Evaluating Rewards Credit Cards in 5 Steps
credit cards spread out

5 Steps to Evaluate Rewards Credit Cards

Have you ever felt the inclination to Google a phrase as generic as “best rewards credit card?” If so, I’m guessing you were pretty disappointed with the results. That’s because, contrary to whatever you may read elsewhere, there’s really no such thing as a “best rewards card” for everyone. Instead, it’s up to each consumer to weigh the pros and cons of various options while also considering their specific needs.

To help you with this process, here are five basic steps for assessing whether a card is right for you.

What to Considering When Evaluating a Rewards Credit Card

stack of credit cards

Annual fee

First up, you’ll want to know upfront whether a card charges an annual fee. While there are plenty of great no-annual-fee cards available as well as other cards that are well worth their (even occasionally steep) annual costs, there are also several cards that are simply subpar in both categories. Therefore, you’ll want to look at what the annual fee is so that you can factor it into your calculation.

There are also a couple of other important notes regarding annual fees. For one, you may encounter cards that may waive the annual fee for the first year but will then charge it for each subsequent year. Because of this, you’ll want to pay close attention to any future fees. Similarly, keep in mind that annual fees are subject to change (actually, the same is true for just about everything on this list), so also keep an eye out for updates to your card, including the fee.

Welcome bonus

Spoiler alert: a big part of assessing a rewards card is whether you’ll get positive value from it in the first year and beyond. Well, any welcome bonus you might get for opening a new card will likely do a lot of the heavy lifting in terms of bringing you past that positive threshold for your initial cardholder year.

Welcome bonuses — or sign-up bonuses, initial spending bonuses, etc. — are offers that credit card issuers promote as a way to not only get customers to open new cards but also get into the habit of using them. More often than not, these take the form of “spend $X within Y timeframe to earn Z points/miles/dollars.” For example, a pretty standard bonus is something like $300 back when you spend $1,000 in your first three months. Lately, there have been more variations on this, such as extending the standard three-month timeframe to six months or offering tiered bonuses — e.g. earning 20,000 points for $3,000 in spending in your first three months but an additional 30,000 points for a total of $10,000 in spending during your first year.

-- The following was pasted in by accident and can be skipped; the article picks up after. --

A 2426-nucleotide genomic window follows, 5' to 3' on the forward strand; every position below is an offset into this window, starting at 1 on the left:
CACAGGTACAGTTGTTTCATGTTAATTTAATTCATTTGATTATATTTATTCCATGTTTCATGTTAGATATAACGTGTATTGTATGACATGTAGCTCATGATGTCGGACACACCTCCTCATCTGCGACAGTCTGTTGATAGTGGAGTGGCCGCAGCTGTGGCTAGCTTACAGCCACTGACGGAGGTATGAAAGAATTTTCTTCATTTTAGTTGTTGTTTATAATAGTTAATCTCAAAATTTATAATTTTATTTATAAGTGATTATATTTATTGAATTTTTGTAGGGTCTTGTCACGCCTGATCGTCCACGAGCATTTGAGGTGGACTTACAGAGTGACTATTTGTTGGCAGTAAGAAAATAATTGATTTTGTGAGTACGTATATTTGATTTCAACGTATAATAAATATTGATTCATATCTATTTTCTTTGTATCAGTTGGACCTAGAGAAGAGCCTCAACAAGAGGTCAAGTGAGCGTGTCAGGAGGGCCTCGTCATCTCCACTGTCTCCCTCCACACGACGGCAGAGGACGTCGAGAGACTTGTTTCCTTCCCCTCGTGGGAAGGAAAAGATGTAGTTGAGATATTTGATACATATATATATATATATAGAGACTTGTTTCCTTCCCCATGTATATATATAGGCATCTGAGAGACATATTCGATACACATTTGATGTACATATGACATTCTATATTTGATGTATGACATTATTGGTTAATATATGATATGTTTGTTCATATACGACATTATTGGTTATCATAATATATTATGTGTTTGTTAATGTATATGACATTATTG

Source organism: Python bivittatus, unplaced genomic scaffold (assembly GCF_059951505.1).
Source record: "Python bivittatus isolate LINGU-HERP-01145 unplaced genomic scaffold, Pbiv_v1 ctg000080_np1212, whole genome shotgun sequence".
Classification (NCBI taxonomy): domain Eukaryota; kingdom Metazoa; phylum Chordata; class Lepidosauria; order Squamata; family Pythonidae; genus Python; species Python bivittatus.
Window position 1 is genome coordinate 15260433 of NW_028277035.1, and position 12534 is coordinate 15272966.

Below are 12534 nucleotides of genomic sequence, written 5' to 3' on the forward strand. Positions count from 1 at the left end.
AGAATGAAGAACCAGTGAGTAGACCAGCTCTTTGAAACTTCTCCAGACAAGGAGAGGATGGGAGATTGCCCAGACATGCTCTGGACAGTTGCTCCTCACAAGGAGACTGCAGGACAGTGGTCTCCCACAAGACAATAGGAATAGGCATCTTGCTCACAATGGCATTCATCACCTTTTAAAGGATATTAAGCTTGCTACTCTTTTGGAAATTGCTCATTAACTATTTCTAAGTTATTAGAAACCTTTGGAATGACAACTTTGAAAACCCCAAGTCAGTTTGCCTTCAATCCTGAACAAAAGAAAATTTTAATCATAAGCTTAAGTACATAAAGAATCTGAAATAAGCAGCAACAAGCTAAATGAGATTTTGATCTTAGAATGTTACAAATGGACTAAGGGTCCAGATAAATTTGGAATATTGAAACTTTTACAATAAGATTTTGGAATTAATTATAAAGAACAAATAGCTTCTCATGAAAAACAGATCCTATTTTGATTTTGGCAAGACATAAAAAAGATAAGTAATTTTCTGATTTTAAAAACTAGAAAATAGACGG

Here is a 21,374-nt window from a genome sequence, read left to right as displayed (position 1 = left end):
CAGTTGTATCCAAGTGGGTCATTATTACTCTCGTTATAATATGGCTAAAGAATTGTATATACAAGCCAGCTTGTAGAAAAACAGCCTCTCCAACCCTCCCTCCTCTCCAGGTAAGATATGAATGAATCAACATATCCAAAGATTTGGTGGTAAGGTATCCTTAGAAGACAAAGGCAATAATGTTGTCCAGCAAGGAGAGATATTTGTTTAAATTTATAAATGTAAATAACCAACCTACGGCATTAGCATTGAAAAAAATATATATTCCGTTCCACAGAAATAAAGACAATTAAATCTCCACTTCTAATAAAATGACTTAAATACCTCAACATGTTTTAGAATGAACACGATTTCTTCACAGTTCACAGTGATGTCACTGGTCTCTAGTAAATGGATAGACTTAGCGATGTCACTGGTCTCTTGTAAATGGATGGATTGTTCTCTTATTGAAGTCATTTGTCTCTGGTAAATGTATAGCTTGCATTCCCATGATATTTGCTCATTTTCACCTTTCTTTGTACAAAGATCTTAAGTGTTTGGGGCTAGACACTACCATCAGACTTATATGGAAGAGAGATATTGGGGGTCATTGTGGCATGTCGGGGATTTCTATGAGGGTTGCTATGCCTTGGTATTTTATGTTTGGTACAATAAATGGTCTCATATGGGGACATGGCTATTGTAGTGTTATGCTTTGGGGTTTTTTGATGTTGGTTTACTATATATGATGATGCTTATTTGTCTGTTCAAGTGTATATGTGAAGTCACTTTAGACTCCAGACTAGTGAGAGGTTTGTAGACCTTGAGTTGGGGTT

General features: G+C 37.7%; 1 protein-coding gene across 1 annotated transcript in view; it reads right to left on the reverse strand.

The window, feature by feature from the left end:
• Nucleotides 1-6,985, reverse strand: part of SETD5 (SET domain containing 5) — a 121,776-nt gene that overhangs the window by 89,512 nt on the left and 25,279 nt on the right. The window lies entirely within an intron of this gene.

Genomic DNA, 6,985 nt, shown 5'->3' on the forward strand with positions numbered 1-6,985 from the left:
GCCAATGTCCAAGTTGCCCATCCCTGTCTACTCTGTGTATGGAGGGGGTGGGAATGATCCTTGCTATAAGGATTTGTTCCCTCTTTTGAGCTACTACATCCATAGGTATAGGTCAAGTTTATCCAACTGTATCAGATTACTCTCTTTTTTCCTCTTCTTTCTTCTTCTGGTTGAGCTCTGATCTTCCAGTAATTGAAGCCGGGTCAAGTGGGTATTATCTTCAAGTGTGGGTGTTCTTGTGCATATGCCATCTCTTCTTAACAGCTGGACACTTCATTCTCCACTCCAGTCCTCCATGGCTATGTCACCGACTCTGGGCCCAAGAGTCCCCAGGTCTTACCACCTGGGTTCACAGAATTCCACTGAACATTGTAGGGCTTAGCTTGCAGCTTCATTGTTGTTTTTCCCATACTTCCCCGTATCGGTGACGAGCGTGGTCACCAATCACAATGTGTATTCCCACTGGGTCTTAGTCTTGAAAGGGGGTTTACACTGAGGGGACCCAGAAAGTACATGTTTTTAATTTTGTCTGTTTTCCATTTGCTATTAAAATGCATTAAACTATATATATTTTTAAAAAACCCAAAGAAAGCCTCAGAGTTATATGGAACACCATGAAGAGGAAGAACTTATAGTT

Since welcome bonuses can be so lucrative and make a huge impact in terms of the value you get from a card, you’ll want to be sure that you can actually earn the bonus. In other words, carefully consider whether you can easily hit the minimum spending requirement. If it’s going to be a stretch or you’re going to have to make purchases you wouldn’t otherwise, it may not be worth it. But, if you naturally spend that much on a monthly basis or you happen to have some large purchases coming up, then these bonuses may present a great opportunity.

Credits and perks

Before we even get to the rewards part of rewards cards, let’s talk about perks. These days, it’s quite common for various cards to offer a collection of monthly/quarterly/semi-annual/annual credits in addition to other benefits. This is especially the case with cards that carry an annual fee — and even more popular among premium travel cards such as the American Express Platinum Card.

On paper, these credits may even exceed that card’s fee. But there’s a catch: these credits only have value if you can actually use them. For example, the Amex Gold Card offers a $10-a-month dining credit that can only be used at a short list of restaurants and services. So, if you don’t live near any of the participating restaurants or use any of the services on a monthly basis, then this “$10 value” may be worth much closer to $0. On that note, the way that these credits are divided up may also present a challenge as you may end up having to spend a significant amount just to earn a few dollars back — and then do it again one, three, or six months later.